Without a translation strategy, your company could be vulnerable in the ruthless global marketplace of the 21st century.
[Read the previous article about the role of culture in translation.]
More than a language strategy, a translation strategy drives the internationalization of a company’s strategic planning so its products and/or services can compete in the international market while sustaining its ability to monitor and maintain the expansion.
The following is a think piece for companies to re-evaluate their strategic goals by implementing simple measures to gain a competitive advantage in the world business arena.
Definition of a Translation Strategy
Perhaps your company already has a language strategy. Good start!
A step further is using the power of translation to not just speak a new language, but to exploit a language to create a differential advantage with competitors.
Make your firm’s products or services distinct from rivals by creating and maintaining a superior more than just a competitive offering.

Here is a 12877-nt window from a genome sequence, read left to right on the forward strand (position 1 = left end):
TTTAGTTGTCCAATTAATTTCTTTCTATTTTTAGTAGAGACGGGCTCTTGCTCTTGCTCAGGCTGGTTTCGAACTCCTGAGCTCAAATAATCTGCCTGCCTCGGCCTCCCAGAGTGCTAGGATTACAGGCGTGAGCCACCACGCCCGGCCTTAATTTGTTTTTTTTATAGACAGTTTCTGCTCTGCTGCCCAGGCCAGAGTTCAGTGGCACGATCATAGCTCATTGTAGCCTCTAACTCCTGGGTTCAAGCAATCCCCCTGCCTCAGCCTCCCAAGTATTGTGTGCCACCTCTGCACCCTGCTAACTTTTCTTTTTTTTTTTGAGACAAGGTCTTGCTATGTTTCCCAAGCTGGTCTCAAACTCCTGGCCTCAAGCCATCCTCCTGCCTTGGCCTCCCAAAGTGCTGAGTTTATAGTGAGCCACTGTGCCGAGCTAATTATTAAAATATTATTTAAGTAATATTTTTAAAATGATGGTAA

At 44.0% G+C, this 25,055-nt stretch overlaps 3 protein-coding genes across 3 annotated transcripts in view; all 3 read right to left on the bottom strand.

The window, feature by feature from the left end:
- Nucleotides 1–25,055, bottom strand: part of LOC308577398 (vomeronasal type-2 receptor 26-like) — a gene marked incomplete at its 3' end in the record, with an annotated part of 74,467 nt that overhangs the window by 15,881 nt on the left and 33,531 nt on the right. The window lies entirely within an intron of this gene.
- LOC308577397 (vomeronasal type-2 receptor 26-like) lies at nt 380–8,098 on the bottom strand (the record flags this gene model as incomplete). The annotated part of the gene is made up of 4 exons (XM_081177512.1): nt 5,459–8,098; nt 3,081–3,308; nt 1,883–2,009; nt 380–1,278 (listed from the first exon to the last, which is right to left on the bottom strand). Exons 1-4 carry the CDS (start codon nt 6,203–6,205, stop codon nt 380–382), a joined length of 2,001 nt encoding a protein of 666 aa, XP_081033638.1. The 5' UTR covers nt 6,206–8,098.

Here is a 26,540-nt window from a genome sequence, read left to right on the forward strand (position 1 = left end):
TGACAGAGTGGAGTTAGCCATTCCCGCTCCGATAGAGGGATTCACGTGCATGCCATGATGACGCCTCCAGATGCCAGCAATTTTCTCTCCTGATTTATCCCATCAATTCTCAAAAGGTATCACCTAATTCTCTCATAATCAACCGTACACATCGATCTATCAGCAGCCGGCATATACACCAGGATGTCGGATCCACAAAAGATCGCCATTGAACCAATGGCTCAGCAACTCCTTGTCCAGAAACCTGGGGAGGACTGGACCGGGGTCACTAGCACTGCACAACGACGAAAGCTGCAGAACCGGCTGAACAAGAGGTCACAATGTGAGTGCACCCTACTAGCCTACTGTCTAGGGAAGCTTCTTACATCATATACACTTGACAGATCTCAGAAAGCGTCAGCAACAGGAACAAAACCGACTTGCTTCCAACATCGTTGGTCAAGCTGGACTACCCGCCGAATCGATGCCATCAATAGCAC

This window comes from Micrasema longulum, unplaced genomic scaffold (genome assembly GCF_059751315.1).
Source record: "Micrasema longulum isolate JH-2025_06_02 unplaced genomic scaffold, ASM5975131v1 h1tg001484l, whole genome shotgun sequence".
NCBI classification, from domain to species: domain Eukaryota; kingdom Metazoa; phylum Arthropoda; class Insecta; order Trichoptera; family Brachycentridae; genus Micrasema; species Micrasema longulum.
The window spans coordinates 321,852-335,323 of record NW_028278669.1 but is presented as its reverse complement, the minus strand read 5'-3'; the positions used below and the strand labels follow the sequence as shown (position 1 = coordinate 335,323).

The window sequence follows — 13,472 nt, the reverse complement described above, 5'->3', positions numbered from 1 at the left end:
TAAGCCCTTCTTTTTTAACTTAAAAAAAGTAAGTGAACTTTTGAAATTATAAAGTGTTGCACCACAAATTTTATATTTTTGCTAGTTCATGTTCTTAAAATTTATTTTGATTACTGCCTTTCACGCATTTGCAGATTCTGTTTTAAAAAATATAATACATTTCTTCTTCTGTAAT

A proactive approach to gaining sustainable market share is possible through the coin of the realm in the international economy – information.
Of course, not all of the valuable information in global business is in English.
When you operate in a Spanish-speaking or Portuguese speaking market, for example, your company needs business intelligence gleaned from information sources in these areas.
While researching, designing, delivering, and marketing your product or service, your translation strategy can operate alongside.
A systematic program (outlined below) can gather and convert data to fuel the business intelligence (BI) your company needs.
Internet research in Spanish or Portuguese, for example, can be conducted and translated into English.
Your translator is a business partner, a part of your team, to increase satisfaction and positively impact the bottom line.
Tell Professor Winn about your translation project.
Do a Translation Needs Analysis
A blueprint for a translation strategy begins with a consultation with a certified translator.
An initial discussion should center upon conducting a comprehensive translation needs analysis.
Eleven components would include at a minimum: